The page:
The “TV Networks and the Music That Defines Them” panel featured Joel Beckerman (President, Man Made Music), Steve Celi (Music Manager, Fox Broadcasting), Joe Cuello (SVP of Creative Music Integration, MTV), Roberto Isaac (Director, Music Programming, mun2), Steve Vincent (Music and Soundtracks, Disney Channel Worldwide), an unlisted additional speaker, and moderator Shirley Halperin [left to right].
 
Demos     
•    Research the music supervisor you are sending your demo to, to see what programs/films they are working on, and if possible whether they prefer CDs, USB drives, downloads, streams, etc.. Most say that up to 70% of the demos they receive—75 to 200 per week—are inappropriate “blind” submissions. Some want press kits, and others do not.
•    Put your best piece(s) up front. No long intros. If you don’t grab them in the first 15 seconds you may not get another chance.
•    Always include metadata with demo CDs or digital files: song title, composer, publisher/writer credits and PRO affiliation, contact information, etc. Music that is easy to clear for licensing will take priority over music that is not.
•    You may have to make 100 calls to get ten appointments to land one job.
•    Most of the major music supervisors don’t listen to demos unless they come from a trusted source, such as an agent, publicist, or song plugger. (no one on the panels received music from TAXI or Sonicbids).
•    Approximately 80% of music used in film and television comes from music libraries, so consider sending demos to the more reputable ones.
 
 The 2011 The Hollywood Reporter/Billboard Maestro Award was presented to songwriting legend Alan Menken by Billboard Editorial Director Bill Werde.
 
Deals
•    Always submit any licensing or scoring deal to an entertainment attorney before signing it.
•    If you can’t afford an attorney consult Volunteer Lawyers For the Arts.
•    The current trend is toward “360 deals” that are “worldwide in perpetuity,” meaning that if Martians land tomorrow and want to use your music on Mars you don’t get any additional money.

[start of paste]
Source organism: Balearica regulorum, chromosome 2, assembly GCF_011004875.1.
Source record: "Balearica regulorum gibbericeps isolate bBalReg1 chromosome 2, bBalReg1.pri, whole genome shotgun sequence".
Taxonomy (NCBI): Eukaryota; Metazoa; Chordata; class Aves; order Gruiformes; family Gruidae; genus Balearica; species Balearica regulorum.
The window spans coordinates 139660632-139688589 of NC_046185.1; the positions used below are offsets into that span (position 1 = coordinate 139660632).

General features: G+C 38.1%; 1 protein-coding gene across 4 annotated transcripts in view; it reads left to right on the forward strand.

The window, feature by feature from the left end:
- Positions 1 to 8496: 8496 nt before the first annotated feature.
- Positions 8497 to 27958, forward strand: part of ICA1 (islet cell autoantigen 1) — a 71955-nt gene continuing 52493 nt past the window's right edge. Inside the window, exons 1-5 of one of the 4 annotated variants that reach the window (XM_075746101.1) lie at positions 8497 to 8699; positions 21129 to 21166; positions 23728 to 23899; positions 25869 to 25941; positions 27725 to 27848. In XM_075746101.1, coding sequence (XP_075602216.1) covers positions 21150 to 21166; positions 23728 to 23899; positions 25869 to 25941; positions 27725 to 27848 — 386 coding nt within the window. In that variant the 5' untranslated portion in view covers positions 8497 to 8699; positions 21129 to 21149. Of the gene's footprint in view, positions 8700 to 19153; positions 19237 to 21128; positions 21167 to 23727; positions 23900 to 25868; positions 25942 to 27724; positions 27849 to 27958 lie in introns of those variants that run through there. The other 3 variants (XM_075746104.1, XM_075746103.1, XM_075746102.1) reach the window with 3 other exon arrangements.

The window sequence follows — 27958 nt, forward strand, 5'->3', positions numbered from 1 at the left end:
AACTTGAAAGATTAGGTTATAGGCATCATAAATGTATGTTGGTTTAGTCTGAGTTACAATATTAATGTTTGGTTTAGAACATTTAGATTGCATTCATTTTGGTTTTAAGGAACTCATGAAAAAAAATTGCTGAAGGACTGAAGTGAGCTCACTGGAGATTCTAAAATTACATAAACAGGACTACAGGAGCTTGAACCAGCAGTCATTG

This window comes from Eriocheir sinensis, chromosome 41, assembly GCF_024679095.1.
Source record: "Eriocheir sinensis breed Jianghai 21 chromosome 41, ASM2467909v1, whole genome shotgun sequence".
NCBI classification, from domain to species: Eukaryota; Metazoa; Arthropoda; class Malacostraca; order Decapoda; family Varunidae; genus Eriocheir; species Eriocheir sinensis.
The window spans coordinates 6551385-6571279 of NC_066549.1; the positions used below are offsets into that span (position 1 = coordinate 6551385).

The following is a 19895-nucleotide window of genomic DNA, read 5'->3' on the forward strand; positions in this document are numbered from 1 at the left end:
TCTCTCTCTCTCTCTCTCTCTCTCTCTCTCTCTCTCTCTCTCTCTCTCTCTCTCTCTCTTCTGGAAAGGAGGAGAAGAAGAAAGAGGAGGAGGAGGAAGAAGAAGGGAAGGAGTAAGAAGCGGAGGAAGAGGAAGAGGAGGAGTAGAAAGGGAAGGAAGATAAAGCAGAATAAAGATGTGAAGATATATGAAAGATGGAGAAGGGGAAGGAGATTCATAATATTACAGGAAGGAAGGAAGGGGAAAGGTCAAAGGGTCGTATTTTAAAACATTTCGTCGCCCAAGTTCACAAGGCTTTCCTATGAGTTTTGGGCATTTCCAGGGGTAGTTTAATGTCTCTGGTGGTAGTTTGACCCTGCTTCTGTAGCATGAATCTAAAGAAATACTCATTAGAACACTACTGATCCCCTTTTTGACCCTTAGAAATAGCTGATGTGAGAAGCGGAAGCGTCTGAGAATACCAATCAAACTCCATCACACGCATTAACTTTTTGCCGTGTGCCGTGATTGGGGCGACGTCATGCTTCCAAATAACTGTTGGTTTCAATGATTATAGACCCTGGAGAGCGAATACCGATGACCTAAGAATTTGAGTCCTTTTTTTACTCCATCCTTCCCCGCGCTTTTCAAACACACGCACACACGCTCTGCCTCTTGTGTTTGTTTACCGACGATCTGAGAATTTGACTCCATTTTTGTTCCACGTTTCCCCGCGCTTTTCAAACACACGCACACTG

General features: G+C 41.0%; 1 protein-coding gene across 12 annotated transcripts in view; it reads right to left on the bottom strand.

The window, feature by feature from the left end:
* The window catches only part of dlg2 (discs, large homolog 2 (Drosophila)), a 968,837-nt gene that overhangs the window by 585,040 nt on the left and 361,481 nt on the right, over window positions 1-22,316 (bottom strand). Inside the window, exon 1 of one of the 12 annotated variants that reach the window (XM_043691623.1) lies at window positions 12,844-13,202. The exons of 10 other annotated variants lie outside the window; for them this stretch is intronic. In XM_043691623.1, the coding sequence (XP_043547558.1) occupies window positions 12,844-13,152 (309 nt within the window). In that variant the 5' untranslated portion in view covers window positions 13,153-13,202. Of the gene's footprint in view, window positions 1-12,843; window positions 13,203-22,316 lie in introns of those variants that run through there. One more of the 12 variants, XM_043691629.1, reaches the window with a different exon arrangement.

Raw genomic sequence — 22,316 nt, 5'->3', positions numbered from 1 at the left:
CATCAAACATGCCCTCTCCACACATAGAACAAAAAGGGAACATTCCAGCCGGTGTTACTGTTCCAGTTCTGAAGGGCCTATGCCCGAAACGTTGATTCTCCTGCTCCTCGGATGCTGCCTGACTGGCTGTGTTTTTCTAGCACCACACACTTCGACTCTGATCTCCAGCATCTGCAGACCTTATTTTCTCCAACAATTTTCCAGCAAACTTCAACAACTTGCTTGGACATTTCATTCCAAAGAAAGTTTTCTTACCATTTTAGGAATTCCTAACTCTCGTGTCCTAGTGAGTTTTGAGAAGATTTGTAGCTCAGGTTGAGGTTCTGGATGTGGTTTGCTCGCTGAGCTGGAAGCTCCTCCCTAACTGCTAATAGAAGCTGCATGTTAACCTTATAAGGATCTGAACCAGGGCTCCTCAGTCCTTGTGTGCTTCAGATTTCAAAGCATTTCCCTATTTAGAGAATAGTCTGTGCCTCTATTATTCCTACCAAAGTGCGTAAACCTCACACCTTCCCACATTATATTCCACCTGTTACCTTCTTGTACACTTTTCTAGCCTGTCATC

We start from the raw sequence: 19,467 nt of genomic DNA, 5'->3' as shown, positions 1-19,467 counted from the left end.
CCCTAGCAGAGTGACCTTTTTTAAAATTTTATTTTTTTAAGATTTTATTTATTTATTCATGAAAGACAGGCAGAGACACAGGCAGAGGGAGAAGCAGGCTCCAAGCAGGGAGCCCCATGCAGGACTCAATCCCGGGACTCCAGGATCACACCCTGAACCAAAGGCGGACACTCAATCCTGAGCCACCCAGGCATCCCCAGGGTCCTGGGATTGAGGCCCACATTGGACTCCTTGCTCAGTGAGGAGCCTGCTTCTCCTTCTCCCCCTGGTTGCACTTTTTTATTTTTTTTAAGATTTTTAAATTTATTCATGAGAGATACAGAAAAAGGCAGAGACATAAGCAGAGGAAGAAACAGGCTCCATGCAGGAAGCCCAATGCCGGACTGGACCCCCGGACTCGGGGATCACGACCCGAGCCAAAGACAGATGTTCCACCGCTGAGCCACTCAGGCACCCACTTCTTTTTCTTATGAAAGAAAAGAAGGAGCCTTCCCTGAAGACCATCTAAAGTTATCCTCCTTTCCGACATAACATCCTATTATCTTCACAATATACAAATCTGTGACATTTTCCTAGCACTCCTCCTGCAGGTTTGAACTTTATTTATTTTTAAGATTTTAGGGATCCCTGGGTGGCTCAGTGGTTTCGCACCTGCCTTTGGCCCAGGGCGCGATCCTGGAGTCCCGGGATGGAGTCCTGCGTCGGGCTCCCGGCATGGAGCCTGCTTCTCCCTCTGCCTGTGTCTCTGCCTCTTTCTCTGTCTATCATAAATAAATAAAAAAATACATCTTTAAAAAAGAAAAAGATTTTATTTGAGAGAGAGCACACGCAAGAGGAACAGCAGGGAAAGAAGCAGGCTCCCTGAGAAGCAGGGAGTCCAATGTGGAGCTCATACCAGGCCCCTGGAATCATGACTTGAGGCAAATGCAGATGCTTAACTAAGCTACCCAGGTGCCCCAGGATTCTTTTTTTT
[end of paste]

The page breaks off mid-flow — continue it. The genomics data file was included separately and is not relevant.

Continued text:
•    Deals with music libraries vary considerably, but usually involve a fee up front and no publishing (the composer still gets the writer’s share of statutory royalties via their PRO should the music be used in a film or show).
•    Music budgets are always a relatively small piece of the overall budget. For example, a 60 million dollar film may only allocate less than $100,000 total for music, and the composer may receive as little as $10,000 (though a blockbuster may budget as much as $100,000 to a superstar composer), and if your indie band’s tune is used you are probably looking at a couple of grand.
•    A typical strategy for music supervisors is to get a big artist to agree to license a song for a discounted rate, and then use that as leverage when negotiating with lesser artists—a tactic known as “most favored nations.”
 
Attentive attendees seeking connections and sage advice.
 
Lots of schmoozing went on in the lobby between events.
 
If you are considering making a foray into composing music for film or television, hopefully this information will have been of use to you.

“… on with the show, this is it!”

Barry

barrycleveland.com